"I like to speculate about this stuff as much as the next guy,
but it's really hard to do," said Ralph L. McNutt Jr., chief
scientist for the Space Department at the Johns Hopkins
University Applied Physics Laboratory. "There is no obvious way
of getting to warp drive out there."

Instead, McNutt would test the limits of the real world. He is
leading a team that has suggested to NASA's Institute for
Advanced Concepts the possibility of sending a 340-pound probe
powered by nuclear generators into interstellar space to a
distance of 93 billion miles from Earth. "It's still not far
away," McNutt said, noting that a light-year is more than 63
times farther, but it will test the current limits of

At NASA's Jet Propulsion Laboratory, scientists have moved a bit
further with what the laboratory's Henry M. Harris calls the
"proof of concept" for a "beamed energy sail" that could cut
travel time to Proxima Centauri from 400 centuries (in a rocket)
to a mere 40 years.

Using a lightweight, high-temperature-resistant, carbon-based
sail material, the JPL proposal envisions a starship pushed deep
into the solar system by a huge laser: "We could get to Jupiter
in eight hours and be moving at a tenth of the speed of light,"
Harris said.

Harris said that JPL and the sailmaker, Energy Science
Laboratories Inc. of San Diego, have accelerated small sails in
vacuum chambers "at a few g's" and that "we can extrapolate that
material for a spacecraft accelerating at 100 g's." One g is the
measurement of the force of gravity on an object at rest on

But 10 percent of light speed still isn't very fast, and "we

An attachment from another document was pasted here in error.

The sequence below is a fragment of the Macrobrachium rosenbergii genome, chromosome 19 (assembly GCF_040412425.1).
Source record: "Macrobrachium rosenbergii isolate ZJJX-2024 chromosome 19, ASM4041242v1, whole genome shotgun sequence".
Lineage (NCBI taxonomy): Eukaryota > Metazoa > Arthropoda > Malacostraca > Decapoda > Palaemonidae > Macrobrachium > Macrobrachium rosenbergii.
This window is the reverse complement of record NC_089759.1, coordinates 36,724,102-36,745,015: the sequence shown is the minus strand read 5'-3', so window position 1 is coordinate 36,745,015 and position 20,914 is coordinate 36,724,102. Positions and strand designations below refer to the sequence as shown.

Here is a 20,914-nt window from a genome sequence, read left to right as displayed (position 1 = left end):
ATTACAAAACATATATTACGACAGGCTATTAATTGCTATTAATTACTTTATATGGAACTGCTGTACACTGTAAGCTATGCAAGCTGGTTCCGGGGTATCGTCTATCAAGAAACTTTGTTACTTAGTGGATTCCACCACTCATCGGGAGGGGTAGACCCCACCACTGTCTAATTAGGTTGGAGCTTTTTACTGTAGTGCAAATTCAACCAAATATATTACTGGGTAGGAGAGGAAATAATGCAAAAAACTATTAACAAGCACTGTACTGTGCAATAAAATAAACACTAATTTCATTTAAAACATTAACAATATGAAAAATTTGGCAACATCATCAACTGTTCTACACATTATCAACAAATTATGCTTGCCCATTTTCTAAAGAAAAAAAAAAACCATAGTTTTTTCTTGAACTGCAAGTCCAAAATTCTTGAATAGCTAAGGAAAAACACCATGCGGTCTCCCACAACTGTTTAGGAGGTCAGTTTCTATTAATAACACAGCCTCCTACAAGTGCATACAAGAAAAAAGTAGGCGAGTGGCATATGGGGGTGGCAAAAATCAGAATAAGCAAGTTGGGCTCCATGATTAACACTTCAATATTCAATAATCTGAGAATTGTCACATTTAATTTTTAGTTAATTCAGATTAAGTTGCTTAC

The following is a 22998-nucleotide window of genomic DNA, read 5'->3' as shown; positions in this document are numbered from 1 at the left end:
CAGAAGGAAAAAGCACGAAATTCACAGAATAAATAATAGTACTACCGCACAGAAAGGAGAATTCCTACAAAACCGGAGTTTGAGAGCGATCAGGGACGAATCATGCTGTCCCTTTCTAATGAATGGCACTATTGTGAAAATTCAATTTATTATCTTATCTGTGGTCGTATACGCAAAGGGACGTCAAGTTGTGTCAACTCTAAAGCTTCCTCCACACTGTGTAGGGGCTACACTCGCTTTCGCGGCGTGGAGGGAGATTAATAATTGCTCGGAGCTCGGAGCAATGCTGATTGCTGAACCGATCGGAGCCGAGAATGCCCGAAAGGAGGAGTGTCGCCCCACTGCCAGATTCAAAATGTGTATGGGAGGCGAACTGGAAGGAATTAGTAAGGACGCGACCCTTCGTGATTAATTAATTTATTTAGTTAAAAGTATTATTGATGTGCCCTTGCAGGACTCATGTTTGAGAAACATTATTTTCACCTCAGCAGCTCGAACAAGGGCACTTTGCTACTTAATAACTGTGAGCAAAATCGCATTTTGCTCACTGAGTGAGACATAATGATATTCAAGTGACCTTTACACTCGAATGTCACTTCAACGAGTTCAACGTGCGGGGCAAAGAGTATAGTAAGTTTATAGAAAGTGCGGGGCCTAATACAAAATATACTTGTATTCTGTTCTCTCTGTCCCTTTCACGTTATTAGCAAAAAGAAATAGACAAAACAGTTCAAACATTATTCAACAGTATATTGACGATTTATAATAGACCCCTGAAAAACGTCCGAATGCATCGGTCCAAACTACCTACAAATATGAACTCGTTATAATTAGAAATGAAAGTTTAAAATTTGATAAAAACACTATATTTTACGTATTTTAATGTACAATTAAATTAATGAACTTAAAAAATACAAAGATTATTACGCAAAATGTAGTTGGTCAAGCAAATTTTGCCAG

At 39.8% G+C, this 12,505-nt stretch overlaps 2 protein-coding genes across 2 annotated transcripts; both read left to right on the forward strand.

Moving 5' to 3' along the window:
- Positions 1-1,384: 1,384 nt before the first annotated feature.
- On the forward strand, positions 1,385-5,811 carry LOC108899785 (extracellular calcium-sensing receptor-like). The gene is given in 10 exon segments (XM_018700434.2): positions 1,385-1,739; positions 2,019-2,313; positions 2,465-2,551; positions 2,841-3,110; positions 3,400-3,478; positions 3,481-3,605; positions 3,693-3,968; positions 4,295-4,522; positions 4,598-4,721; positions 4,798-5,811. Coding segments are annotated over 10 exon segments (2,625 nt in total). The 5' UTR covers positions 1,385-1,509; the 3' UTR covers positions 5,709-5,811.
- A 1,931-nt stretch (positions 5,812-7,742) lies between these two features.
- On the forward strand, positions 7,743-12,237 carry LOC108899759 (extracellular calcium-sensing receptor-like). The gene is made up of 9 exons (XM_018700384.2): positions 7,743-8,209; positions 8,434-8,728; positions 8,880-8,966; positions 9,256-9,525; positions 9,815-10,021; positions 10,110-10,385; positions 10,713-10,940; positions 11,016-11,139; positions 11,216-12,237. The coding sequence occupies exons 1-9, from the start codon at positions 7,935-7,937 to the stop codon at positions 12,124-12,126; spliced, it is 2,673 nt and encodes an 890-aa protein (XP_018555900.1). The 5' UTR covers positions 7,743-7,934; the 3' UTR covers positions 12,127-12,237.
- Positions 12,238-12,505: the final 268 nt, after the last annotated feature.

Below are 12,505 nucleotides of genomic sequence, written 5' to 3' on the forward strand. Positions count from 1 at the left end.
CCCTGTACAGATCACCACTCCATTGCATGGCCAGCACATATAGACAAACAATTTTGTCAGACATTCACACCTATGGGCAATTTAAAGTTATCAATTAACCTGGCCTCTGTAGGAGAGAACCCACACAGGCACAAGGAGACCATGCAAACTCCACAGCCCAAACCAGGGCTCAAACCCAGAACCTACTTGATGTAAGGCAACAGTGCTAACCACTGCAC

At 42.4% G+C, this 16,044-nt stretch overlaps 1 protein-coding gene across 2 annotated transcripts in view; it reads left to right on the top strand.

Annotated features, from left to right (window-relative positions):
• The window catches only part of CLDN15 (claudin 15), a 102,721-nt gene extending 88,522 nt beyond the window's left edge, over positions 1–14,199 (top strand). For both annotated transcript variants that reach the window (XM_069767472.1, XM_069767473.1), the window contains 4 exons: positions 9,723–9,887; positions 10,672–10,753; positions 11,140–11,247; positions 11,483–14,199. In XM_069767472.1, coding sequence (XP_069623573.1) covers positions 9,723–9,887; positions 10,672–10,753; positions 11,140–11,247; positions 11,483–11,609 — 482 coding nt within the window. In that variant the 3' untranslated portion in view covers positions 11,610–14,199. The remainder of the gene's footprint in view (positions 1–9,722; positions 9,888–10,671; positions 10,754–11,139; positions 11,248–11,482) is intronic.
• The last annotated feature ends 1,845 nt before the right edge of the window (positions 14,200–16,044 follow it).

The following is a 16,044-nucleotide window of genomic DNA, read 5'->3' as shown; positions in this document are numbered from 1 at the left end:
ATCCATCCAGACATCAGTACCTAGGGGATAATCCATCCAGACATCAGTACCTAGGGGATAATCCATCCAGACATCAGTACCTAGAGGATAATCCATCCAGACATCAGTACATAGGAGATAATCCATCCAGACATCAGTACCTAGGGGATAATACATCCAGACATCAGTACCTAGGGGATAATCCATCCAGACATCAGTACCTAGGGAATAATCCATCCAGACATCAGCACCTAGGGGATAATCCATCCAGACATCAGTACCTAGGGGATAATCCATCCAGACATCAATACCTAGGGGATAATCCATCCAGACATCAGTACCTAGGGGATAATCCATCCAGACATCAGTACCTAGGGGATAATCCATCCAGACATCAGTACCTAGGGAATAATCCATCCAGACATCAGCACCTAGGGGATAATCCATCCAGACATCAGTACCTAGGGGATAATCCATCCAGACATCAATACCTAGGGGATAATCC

can't go much faster," Harris said, because even a speck of dust
"could do serious damage in a high-speed interstellar

So the message is that comfortable, interstellar space travel -
 at least by Earthlings - is not on for now. But will it ever

This is a hard question to get at, but what evidence there is
suggests that thinking people believe it will. GWU panelist
Peter Sturrock, an emeritus physicist from Stanford University,
suggested that scientists tend to give credence to UFO reports -
 as long as they are polled by secret ballot.

Ted Roe, executive director of the privately funded National
Aviation Reporting Center on Anomalous Phenomena, found in an
aircrew survey of a major airline that 25 percent of the
respondents had seen something they couldn't explain, but
virtually no one had reported it. Aircrews, like untenured
physicists, can get the sack for reporting a UFO sighting.

But if UFOs are real, then so is interstellar space travel, even
though "when you talk about going faster than light speed, then
you're talking about [harnessing] the energy of stars," Kaku

For Earth, this is probably attainable in "100,000 to 1 million
years," Kaku added. "When I look at the age of the universe, I
see that we've attained technology in the blink of an eye.
There's plenty of time."

Others are not so sure. Princeton astrophysicist J. Richard Gott
III invoked the Copernican Principle - a bedrock tenet of the
scientific method - which holds that nothing is "special."

If interstellar space travel were common, then "the Earth would
have been colonized by extraterrestrials a long time ago," Gott
said. "The Copernican Principle tells us that a significant
fraction of the intelligent observers in the universe must be
sitting at home on their own planets, or they'd be special. If
they aren't, then we're special."

=A9 2002 The Washington Post Company